On Monday, the former second mate of the ferry Scottish Viking was sentenced to jail for his role in the August 2010 collision with the fishing vessel Homeland, which resulted in the death of a young fisherman.

Pasquale Miccio, 48, had been on watch on the Viking as it approached a group of small fishing boats off St. Abb's Head, Scotland. Both he and the AB acting as lookout had sighted the boats, but the Marine Accident Investigation Branch found that Miccio "did not make a full appraisal of the situation or of the risk of collision." Miccio did not use ARPA, radar or visual bearings to appraise the risk, preferring instead to watch the approaching boats with binoculars. The Viking was the stand-on vessel, and Miccio continued to close without changing course, despite repeated warnings of the risk from his AB. As a close quarters situation developed, he chose not to alter course to starboard, instead ordering incremental changes to port. He sounded a warning signal about 18 seconds before striking the Homeland.

Homeland crewmember Daniel McNeil, 16, was killed in the collision.

Miccio was charged with culpable homicide for his failure to take timely and effective action. He pled instead to a breach of the 1995 Merchant Shipping Act last month, with sentencing scheduled for April 25.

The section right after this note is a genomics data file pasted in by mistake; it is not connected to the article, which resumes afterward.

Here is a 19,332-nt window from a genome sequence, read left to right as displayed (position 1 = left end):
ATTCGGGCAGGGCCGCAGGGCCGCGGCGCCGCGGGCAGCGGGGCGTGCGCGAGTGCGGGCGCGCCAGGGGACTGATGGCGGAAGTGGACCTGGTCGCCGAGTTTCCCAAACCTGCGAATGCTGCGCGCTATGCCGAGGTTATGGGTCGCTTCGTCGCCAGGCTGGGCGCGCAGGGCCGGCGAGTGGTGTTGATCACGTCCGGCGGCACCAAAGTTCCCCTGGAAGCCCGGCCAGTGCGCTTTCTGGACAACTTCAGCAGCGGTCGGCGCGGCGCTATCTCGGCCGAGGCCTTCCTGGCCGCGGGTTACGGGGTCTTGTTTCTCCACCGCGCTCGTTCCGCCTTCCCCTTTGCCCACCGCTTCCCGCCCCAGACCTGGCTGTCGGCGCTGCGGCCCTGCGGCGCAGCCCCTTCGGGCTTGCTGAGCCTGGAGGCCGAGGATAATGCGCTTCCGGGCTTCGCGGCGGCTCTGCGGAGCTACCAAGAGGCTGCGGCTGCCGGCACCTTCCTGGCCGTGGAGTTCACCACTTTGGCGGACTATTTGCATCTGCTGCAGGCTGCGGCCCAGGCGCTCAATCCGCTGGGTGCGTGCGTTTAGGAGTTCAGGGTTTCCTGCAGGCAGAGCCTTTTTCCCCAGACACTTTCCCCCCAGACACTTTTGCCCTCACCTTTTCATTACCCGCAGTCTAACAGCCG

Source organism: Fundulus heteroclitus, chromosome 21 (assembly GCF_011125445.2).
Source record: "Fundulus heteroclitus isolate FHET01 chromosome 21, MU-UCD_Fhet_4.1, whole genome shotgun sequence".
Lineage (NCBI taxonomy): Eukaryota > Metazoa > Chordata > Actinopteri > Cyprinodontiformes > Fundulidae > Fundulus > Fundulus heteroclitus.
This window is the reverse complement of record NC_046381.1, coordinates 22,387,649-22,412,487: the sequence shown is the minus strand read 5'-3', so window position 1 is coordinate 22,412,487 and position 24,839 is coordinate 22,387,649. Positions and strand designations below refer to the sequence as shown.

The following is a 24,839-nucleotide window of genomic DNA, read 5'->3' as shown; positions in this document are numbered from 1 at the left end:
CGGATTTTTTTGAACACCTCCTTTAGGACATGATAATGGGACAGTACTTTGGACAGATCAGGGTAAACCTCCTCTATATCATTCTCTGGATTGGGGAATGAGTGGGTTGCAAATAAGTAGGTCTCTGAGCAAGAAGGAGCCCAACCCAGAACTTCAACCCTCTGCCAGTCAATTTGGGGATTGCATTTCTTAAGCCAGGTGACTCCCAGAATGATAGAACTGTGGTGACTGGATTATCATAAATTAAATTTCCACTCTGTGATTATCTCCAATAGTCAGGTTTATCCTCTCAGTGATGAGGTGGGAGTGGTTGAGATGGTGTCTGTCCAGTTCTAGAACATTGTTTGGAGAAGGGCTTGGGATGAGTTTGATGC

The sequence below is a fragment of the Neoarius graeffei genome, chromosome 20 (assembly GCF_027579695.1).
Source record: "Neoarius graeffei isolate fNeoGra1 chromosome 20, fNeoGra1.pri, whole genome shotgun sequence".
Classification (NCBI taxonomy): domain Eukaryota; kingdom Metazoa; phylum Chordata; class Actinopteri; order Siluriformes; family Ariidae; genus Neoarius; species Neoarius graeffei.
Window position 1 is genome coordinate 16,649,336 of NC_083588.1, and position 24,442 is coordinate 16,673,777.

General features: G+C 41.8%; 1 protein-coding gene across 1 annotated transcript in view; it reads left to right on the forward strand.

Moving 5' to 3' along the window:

His attorney, Dorothy Bain, argued for a fine without jail time, citing her client’s contrition. "He is struggling to come to terms with what has happened. It is difficult to convey the level of remorse and sadness that he feels as a consequence of his actions,” she said.

High Court judge Lord Bannatyne concluded Monday that "a custodial sentence is the only option;" the maximum available sentence would be for two years.

"The collision was most certainly avoidable," said Coast Guard officer Allan Marsh, who led the investigation into the accident. "We're never going to know why this happened because Mr. Miccio never gave an account explaining his actions."